From the comments, OP aims to compare two different kinds of biological data in terms of which one allows the best classification performance.
To compare anything reliably, it's always best to keep invariant as many variables as possible and vary only the main objects being compared. So ideally, this comparison would be made between the two different kinds of data for the same subjects, same number and distribution of classes. In my opinion the number of features per sample does not have to be identical, since it's related to the 'kind of data'.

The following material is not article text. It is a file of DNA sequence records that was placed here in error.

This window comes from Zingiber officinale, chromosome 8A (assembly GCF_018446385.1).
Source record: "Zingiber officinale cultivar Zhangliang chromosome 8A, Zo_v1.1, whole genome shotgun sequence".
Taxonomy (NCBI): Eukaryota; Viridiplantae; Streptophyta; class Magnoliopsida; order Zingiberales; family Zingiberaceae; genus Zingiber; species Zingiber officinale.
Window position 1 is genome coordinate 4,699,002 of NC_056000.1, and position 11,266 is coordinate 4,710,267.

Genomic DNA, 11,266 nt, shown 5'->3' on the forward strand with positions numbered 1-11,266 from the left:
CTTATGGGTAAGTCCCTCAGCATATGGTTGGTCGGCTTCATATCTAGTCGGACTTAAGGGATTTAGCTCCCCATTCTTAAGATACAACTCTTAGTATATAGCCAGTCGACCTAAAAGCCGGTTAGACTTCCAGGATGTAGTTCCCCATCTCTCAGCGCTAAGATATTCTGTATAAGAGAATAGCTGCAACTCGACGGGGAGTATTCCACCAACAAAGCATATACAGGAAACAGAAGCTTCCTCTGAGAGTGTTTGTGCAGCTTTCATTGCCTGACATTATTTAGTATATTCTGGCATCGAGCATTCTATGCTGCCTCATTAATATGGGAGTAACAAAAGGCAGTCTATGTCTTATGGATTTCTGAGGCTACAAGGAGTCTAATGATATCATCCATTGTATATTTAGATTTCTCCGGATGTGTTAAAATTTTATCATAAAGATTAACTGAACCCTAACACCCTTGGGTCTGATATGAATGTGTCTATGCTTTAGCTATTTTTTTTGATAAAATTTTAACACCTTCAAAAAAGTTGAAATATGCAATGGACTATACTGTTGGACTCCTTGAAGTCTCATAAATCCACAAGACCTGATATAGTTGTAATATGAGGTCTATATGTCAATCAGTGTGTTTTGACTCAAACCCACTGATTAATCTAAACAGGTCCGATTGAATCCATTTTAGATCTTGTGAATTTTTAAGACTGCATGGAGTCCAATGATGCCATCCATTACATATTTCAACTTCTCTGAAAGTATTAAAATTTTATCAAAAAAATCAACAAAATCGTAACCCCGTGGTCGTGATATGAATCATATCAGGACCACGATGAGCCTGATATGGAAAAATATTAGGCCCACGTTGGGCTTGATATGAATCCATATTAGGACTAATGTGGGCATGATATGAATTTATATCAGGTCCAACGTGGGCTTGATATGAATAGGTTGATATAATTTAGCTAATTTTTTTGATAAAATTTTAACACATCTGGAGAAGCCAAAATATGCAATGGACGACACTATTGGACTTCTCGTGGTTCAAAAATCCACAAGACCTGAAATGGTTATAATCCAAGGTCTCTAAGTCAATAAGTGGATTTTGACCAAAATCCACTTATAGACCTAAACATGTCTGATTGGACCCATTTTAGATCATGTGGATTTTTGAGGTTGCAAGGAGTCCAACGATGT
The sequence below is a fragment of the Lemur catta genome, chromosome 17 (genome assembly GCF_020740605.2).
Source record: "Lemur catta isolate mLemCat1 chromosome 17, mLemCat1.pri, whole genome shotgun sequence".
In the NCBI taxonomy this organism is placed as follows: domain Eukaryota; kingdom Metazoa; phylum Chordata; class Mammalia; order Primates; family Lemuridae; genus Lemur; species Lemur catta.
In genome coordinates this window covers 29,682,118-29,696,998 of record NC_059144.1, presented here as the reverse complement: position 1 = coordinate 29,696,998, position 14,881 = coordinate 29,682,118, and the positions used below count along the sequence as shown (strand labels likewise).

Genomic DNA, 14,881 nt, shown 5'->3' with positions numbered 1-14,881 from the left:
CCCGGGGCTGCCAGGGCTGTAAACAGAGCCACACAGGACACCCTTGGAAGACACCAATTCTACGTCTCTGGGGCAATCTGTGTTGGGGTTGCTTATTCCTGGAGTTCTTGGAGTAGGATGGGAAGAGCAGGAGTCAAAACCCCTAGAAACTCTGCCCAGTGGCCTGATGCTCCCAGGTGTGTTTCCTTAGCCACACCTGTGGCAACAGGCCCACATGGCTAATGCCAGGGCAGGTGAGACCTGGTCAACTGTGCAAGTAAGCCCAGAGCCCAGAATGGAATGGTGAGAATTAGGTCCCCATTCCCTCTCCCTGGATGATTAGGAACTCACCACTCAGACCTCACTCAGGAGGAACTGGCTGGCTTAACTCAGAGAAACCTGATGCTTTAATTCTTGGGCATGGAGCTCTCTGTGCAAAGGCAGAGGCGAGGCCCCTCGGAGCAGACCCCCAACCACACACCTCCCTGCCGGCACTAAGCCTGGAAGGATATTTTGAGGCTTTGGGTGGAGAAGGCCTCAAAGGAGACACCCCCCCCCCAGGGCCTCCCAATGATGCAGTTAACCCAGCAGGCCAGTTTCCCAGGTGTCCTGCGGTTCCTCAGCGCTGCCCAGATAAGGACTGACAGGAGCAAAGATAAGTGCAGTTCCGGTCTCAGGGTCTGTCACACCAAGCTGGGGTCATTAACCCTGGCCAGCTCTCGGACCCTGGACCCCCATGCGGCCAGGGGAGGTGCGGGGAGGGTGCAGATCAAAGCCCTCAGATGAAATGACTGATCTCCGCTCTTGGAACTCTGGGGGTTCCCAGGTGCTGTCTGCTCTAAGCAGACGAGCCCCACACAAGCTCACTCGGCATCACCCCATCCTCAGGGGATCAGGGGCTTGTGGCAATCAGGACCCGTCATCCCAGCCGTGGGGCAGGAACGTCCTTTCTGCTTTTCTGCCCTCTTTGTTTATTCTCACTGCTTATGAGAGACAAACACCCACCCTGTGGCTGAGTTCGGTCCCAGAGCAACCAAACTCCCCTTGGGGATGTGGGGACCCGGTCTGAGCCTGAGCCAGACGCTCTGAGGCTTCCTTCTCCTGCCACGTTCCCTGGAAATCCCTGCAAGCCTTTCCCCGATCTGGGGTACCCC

If this ideal comparison is not possible (for example if the data is not obtainable), it's crucial at the very least to compare the two options on the same classification problem. This means that the classes (especially number and distribution) must be identical, or at least very close. Otherwise one of the problems might be easier to solve than the other, so there would be no way to be sure that the result of the comparison is due to the 'kind of data' being compared or the different setting of the problems.